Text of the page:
Business in the healthcare wearable industry is booming, with compound annual growth rates of 25% to 2020. In 2015, the market was worth $5.1 billion. In a market with such strong demands, intense competition leads to a volatile market where companies emerge just as quickly as they close. For every 100 wearable technologies, less than 5% make it through the door. I recently came across an article in Forbes, where journalists put together a list of issues that most frequently stop products from living up to their expected promise:
Over-engineering complicates development and usage: With wearable devices, it’s easy to pack in as many things as possible, yet that might not be the best route. According to recent survey by the Acquity Group, 24% of consumers thought their health monitor was too complicated. Plenty of wearables demand lots of effort from the user to enter information, perform calibrations and interpret the information on their own. Take, for examples, the Kreyos Meteor smartwatch, which tried to capture an over-ambitious spectrum of information and functions. Yet when it was finally released, the product was overly complicated, which hurt it.
Wearables have limited plug-and-play features: In an effort to copy Apple, many wearable developers create products that operate in a restrictive platform, thinking that they can capture the consumer and position other services. But unless a device is as game-changing as the iPod and iPhone, users won’t want to abandon other systems. Think of Samsung, which once controlled 71% of the smartwatch market, but last year indicated it was putting a “pause” on new products to rethink its strategy.
Discounting the importance of privacy: Many companies have made huge oversights with privacy concerns. There are plenty of privacy implications for medical-grade technology; wearable medical products can easily be hacked and altered to perform potentially disastrous actions. Developers need to be predictive to what potential scenarios their device could experience, and what needs to be done to prevent adverse breaches.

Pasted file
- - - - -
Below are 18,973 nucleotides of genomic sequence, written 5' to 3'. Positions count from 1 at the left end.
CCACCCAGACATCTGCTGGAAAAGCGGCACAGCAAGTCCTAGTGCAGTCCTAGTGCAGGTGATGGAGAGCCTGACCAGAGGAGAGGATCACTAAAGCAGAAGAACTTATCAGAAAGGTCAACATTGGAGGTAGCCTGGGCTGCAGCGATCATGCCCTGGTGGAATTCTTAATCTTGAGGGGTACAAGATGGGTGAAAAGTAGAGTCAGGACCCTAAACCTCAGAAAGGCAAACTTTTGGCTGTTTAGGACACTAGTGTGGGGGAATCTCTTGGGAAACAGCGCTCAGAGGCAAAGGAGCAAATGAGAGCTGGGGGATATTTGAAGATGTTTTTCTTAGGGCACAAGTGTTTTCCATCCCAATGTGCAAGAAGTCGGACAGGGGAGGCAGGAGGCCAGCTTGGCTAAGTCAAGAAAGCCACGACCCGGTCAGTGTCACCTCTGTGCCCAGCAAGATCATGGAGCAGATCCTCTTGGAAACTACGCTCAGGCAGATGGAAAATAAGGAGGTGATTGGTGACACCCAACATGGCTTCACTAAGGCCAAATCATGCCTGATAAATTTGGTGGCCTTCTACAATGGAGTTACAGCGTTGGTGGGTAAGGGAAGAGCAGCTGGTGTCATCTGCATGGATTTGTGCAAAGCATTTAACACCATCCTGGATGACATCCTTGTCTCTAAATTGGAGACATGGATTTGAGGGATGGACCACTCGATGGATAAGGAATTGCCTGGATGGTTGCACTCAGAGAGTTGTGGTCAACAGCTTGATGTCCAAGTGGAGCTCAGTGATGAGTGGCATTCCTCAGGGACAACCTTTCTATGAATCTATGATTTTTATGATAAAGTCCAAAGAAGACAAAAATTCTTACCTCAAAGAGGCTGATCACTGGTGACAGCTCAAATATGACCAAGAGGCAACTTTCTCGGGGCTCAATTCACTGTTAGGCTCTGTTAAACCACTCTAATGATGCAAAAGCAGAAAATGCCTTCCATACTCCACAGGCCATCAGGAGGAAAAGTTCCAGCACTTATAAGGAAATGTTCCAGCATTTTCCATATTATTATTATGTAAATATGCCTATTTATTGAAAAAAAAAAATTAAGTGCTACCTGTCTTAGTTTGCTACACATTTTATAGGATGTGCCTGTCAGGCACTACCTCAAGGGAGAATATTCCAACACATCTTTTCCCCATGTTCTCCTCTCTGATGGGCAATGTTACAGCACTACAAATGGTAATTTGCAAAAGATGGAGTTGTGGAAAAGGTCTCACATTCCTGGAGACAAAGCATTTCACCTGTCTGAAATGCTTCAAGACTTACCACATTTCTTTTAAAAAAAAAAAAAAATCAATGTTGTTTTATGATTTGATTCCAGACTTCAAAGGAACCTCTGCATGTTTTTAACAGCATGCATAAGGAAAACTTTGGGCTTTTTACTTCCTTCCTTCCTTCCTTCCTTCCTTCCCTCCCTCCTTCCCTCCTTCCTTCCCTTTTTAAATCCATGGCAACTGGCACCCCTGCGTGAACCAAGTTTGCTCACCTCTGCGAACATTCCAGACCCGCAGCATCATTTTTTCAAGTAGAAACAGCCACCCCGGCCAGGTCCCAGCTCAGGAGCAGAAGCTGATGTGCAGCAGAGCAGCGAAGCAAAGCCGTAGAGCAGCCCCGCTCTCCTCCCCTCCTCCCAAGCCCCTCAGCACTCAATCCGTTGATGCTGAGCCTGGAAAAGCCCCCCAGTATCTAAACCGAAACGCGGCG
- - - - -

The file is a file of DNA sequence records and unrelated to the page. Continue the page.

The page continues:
Unreliable data capture: Wearable developers proudly tout the number of biometrics and data points their device is able to capture as a main selling point. Yet many of these devices have a high degree of variability in terms of their accuracy. Fitbit shares have dropped 18%, and the company is facing a major setback as allegations of inaccurate heart rate monitoring technology emerge. Wearables are often able to capture accurate information in very specific, idealized situations, yet when exposed to a wider range of use cases, this information proves highly inaccurate.
Medical versus consumer strategy: Staff and resource limitations force early-stage developers to narrow down a potentially wide field of routes for their technology to go. One of the biggest decisions is whether to position their device as a consumer device or a true medical-grade product for use in clinical decision making, and many developers choose the former over the latter. Ultimately, information captured on a device intended for more general health and wellness can’t be used by a chronic disease sufferer or medical professional to make any sort of definitive decision. Although it’s a more complicated route, requiring buy-in from stakeholders across the healthcare industry has great potential to deliver on value and long-term staying power.